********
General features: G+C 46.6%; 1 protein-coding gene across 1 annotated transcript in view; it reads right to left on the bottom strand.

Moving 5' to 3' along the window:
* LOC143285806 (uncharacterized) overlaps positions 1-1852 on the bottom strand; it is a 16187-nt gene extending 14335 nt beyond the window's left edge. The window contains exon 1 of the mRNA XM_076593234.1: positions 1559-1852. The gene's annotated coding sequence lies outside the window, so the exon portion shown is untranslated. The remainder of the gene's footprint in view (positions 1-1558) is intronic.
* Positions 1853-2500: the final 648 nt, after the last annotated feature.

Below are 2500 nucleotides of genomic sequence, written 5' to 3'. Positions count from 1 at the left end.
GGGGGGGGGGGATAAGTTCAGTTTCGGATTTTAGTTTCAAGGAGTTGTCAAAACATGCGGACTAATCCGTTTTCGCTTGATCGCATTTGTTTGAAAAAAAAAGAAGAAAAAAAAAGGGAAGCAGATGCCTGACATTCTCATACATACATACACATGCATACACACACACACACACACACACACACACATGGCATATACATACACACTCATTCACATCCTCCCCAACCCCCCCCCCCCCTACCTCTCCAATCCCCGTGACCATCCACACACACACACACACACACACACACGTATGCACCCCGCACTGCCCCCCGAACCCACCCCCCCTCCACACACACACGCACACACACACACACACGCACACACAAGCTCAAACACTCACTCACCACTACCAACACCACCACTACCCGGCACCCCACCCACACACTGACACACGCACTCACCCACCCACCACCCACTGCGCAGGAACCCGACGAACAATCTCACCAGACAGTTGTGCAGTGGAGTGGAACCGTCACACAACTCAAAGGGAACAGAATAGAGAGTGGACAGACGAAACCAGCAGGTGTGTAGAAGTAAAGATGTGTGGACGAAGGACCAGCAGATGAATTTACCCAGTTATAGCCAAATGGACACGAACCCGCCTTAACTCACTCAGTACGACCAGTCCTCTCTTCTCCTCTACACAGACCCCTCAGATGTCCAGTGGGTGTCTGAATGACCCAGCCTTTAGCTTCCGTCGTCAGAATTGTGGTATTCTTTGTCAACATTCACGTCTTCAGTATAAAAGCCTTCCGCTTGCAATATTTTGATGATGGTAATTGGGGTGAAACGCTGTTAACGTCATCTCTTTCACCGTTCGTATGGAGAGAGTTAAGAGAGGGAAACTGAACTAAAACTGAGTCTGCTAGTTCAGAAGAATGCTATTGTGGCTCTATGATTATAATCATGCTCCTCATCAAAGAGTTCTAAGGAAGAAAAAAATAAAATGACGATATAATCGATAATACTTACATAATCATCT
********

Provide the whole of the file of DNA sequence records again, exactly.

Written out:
General features: G+C 46.6%; 1 protein-coding gene across 1 annotated transcript in view; it reads right to left on the bottom strand.

Moving 5' to 3' along the window:
* LOC143285806 (uncharacterized) overlaps positions 1-1852 on the bottom strand; it is a 16187-nt gene extending 14335 nt beyond the window's left edge. The window contains exon 1 of the mRNA XM_076593234.1: positions 1559-1852. The gene's annotated coding sequence lies outside the window, so the exon portion shown is untranslated. The remainder of the gene's footprint in view (positions 1-1558) is intronic.
* Positions 1853-2500: the final 648 nt, after the last annotated feature.

Below are 2500 nucleotides of genomic sequence, written 5' to 3'. Positions count from 1 at the left end.
GGGGGGGGGGGATAAGTTCAGTTTCGGATTTTAGTTTCAAGGAGTTGTCAAAACATGCGGACTAATCCGTTTTCGCTTGATCGCATTTGTTTGAAAAAAAAAGAAGAAAAAAAAAGGGAAGCAGATGCCTGACATTCTCATACATACATACACATGCATACACACACACACACACACACACACACACATGGCATATACATACACACTCATTCACATCCTCCCCAACCCCCCCCCCCCCTACCTCTCCAATCCCCGTGACCATCCACACACACACACACACACACACACACGTATGCACCCCGCACTGCCCCCCGAACCCACCCCCCCTCCACACACACACGCACACACACACACACACGCACACACAAGCTCAAACACTCACTCACCACTACCAACACCACCACTACCCGGCACCCCACCCACACACTGACACACGCACTCACCCACCCACCACCCACTGCGCAGGAACCCGACGAACAATCTCACCAGACAGTTGTGCAGTGGAGTGGAACCGTCACACAACTCAAAGGGAACAGAATAGAGAGTGGACAGACGAAACCAGCAGGTGTGTAGAAGTAAAGATGTGTGGACGAAGGACCAGCAGATGAATTTACCCAGTTATAGCCAAATGGACACGAACCCGCCTTAACTCACTCAGTACGACCAGTCCTCTCTTCTCCTCTACACAGACCCCTCAGATGTCCAGTGGGTGTCTGAATGACCCAGCCTTTAGCTTCCGTCGTCAGAATTGTGGTATTCTTTGTCAACATTCACGTCTTCAGTATAAAAGCCTTCCGCTTGCAATATTTTGATGATGGTAATTGGGGTGAAACGCTGTTAACGTCATCTCTTTCACCGTTCGTATGGAGAGAGTTAAGAGAGGGAAACTGAACTAAAACTGAGTCTGCTAGTTCAGAAGAATGCTATTGTGGCTCTATGATTATAATCATGCTCCTCATCAAAGAGTTCTAAGGAAGAAAAAAATAAAATGACGATATAATCGATAATACTTACATAATCATCT